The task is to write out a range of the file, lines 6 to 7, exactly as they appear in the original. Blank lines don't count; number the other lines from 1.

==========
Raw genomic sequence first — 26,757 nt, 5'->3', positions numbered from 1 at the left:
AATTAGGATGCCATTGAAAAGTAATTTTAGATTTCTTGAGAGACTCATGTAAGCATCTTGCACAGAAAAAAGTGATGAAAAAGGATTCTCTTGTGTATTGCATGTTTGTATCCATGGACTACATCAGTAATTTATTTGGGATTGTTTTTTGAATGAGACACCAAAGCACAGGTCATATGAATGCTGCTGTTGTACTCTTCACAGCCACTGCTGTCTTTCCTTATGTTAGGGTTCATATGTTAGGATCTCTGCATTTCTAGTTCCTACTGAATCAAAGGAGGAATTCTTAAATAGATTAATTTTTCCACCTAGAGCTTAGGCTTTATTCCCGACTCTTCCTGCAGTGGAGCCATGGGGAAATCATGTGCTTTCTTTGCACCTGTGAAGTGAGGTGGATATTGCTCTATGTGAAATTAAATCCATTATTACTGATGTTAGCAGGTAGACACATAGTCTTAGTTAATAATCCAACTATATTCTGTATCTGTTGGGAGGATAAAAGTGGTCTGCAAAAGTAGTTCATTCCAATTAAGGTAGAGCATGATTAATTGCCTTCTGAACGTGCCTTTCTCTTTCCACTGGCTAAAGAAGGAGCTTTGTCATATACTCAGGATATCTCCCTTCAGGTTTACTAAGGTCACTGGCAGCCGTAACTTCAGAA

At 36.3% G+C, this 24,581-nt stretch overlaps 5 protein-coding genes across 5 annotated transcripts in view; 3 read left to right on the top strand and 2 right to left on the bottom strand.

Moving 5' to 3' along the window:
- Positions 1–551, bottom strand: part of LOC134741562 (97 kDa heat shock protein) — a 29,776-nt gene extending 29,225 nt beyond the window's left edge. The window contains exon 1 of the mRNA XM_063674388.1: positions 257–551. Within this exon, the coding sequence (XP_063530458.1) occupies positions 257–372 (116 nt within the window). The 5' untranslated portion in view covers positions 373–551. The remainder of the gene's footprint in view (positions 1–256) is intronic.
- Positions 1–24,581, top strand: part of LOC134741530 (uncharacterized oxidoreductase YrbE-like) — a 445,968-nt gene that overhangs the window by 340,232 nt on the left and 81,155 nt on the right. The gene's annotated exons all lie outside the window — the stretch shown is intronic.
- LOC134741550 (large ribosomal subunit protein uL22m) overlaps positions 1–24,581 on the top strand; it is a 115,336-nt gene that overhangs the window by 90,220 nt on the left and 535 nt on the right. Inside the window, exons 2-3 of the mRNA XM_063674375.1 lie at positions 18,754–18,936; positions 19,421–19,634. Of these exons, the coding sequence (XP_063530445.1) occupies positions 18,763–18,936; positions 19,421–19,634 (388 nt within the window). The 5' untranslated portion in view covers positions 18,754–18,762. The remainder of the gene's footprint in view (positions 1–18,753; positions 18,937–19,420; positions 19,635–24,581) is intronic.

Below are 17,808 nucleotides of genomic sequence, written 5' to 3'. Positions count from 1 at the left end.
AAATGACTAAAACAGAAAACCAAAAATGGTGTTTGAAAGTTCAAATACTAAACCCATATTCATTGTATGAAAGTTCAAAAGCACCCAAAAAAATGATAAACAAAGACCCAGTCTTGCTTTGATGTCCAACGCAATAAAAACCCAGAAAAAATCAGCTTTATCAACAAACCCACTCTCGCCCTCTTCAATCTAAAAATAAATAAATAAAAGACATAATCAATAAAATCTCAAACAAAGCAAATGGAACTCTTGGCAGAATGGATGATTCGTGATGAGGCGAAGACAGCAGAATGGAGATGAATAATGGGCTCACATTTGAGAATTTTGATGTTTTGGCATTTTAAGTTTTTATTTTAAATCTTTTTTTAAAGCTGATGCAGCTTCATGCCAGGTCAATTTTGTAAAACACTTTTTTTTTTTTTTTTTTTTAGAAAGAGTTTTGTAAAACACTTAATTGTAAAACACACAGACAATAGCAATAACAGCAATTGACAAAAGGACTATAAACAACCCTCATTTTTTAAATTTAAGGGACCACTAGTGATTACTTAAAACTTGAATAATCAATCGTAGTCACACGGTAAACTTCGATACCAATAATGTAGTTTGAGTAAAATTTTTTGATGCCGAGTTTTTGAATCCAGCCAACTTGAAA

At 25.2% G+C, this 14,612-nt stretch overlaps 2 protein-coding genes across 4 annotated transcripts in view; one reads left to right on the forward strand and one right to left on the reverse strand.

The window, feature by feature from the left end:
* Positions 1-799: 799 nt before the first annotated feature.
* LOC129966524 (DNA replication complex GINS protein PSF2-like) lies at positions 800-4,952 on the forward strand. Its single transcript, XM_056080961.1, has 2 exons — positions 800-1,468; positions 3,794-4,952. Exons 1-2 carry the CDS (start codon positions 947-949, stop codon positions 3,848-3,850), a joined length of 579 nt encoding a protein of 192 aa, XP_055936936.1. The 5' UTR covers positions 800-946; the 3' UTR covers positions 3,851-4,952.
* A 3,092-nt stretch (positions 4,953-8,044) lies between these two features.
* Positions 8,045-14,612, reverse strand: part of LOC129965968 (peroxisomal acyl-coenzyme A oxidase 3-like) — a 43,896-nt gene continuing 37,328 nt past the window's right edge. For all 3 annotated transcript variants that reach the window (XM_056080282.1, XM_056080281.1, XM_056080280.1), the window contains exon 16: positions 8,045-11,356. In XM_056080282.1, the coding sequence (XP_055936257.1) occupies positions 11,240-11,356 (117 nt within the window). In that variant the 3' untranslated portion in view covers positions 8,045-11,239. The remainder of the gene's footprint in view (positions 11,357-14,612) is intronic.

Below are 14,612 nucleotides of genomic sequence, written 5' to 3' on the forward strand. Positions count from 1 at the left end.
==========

- Positions 1–24,581, top strand: part of LOC134741530 (uncharacterized oxidoreductase YrbE-like) — a 445,968-nt gene that overhangs the window by 340,232 nt on the left and 81,155 nt on the right. The gene's annotated exons all lie outside the window — the stretch shown is intronic.
- LOC134741550 (large ribosomal subunit protein uL22m) overlaps positions 1–24,581 on the top strand; it is a 115,336-nt gene that overhangs the window by 90,220 nt on the left and 535 nt on the right. Inside the window, exons 2-3 of the mRNA XM_063674375.1 lie at positions 18,754–18,936; positions 19,421–19,634. Of these exons, the coding sequence (XP_063530445.1) occupies positions 18,763–18,936; positions 19,421–19,634 (388 nt within the window). The 5' untranslated portion in view covers positions 18,754–18,762. The remainder of the gene's footprint in view (positions 1–18,753; positions 18,937–19,420; positions 19,635–24,581) is intronic.